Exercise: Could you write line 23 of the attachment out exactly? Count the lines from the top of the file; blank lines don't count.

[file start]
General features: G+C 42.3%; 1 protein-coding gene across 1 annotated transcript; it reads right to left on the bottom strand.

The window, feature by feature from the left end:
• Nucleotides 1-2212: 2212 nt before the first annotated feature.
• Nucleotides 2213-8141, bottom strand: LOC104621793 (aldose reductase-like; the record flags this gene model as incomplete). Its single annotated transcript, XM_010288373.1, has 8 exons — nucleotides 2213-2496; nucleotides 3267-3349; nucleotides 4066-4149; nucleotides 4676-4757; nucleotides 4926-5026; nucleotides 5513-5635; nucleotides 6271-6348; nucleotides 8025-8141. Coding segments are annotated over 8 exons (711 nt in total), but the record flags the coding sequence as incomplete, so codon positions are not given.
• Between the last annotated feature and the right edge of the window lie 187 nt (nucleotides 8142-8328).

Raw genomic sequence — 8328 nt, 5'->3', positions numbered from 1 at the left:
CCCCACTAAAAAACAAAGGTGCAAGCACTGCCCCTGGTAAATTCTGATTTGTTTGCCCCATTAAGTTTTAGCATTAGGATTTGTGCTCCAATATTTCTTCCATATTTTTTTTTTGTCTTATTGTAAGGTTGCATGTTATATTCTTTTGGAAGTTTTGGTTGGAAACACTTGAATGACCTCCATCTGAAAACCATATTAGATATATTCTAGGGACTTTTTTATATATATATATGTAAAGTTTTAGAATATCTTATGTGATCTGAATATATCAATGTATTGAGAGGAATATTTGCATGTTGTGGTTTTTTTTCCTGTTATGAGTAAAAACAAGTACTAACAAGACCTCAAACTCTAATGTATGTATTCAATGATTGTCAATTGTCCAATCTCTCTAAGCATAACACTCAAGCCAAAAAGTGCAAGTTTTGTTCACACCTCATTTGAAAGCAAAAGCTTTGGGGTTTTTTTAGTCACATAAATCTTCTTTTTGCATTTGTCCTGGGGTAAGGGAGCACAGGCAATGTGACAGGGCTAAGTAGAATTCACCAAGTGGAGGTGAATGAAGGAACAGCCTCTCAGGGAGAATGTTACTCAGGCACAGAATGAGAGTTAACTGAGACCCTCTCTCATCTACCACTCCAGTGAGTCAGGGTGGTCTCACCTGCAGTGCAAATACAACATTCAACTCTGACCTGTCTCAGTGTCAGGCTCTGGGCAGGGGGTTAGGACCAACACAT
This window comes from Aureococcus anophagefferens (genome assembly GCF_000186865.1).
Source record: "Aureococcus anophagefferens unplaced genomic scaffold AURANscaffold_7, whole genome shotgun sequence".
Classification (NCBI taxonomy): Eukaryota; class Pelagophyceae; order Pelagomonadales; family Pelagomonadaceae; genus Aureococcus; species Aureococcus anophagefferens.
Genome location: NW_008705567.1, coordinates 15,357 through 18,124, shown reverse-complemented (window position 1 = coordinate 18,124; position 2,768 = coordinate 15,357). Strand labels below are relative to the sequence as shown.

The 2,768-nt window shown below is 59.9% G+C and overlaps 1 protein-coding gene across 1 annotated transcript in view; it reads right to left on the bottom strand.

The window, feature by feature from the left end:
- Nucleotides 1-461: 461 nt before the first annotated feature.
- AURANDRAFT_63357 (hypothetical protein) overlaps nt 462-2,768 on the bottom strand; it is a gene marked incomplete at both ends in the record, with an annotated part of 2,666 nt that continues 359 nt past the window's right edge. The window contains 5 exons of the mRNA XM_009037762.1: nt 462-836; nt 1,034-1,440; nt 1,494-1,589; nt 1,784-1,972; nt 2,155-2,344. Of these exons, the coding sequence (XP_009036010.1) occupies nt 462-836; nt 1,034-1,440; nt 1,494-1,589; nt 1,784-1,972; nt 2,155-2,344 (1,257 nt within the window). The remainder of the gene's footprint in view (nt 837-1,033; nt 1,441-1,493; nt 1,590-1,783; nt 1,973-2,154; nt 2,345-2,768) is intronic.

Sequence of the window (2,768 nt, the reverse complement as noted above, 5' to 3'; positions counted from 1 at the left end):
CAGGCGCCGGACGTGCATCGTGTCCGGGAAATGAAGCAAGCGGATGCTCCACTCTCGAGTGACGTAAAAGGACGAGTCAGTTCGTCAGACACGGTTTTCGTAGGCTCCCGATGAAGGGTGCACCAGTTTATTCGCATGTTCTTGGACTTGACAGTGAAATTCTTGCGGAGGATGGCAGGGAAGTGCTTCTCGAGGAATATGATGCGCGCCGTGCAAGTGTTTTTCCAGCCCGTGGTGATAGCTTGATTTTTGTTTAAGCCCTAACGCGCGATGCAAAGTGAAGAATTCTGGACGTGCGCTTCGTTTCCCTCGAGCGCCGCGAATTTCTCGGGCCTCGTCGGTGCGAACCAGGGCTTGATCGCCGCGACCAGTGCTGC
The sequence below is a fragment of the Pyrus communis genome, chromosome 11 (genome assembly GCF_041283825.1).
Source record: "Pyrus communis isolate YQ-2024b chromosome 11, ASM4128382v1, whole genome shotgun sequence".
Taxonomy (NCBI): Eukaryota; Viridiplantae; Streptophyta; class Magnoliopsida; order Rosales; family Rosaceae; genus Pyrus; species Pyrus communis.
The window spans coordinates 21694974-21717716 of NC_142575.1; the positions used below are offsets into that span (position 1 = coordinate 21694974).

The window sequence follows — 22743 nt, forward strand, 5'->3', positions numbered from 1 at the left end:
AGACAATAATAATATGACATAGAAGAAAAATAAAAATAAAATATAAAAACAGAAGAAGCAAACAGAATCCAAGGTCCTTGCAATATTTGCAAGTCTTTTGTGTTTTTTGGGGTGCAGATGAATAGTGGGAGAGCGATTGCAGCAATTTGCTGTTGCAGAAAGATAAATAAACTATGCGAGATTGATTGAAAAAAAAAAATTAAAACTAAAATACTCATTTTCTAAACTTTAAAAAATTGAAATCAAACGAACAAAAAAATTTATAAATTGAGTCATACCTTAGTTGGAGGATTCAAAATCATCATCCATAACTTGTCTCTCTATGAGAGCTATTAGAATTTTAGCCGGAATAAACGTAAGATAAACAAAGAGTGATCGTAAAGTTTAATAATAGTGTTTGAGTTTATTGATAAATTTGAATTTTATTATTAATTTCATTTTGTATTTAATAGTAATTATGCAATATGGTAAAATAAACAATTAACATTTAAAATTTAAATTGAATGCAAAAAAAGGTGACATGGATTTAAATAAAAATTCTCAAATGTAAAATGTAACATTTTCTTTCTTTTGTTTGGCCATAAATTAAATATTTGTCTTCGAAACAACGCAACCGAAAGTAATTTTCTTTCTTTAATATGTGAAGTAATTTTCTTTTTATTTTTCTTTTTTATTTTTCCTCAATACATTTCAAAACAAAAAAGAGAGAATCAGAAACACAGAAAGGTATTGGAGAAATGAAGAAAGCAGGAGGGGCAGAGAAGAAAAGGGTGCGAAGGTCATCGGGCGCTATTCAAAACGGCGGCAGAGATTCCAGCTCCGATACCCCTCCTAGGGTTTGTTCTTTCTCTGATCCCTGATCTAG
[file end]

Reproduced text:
AGACAATAATAATATGACATAGAAGAAAAATAAAAATAAAATATAAAAACAGAAGAAGCAAACAGAATCCAAGGTCCTTGCAATATTTGCAAGTCTTTTGTGTTTTTTGGGGTGCAGATGAATAGTGGGAGAGCGATTGCAGCAATTTGCTGTTGCAGAAAGATAAATAAACTATGCGAGATTGATTGAAAAAAAAAAATTAAAACTAAAATACTCATTTTCTAAACTTTAAAAAATTGAAATCAAACGAACAAAAAAATTTATAAATTGAGTCATACCTTAGTTGGAGGATTCAAAATCATCATCCATAACTTGTCTCTCTATGAGAGCTATTAGAATTTTAGCCGGAATAAACGTAAGATAAACAAAGAGTGATCGTAAAGTTTAATAATAGTGTTTGAGTTTATTGATAAATTTGAATTTTATTATTAATTTCATTTTGTATTTAATAGTAATTATGCAATATGGTAAAATAAACAATTAACATTTAAAATTTAAATTGAATGCAAAAAAAGGTGACATGGATTTAAATAAAAATTCTCAAATGTAAAATGTAACATTTTCTTTCTTTTGTTTGGCCATAAATTAAATATTTGTCTTCGAAACAACGCAACCGAAAGTAATTTTCTTTCTTTAATATGTGAAGTAATTTTCTTTTTATTTTTCTTTTTTATTTTTCCTCAATACATTTCAAAACAAAAAAGAGAGAATCAGAAACACAGAAAGGTATTGGAGAAATGAAGAAAGCAGGAGGGGCAGAGAAGAAAAGGGTGCGAAGGTCATCGGGCGCTATTCAAAACGGCGGCAGAGATTCCAGCTCCGATACCCCTCCTAGGGTTTGTTCTTTCTCTGATCCCTGATCTAG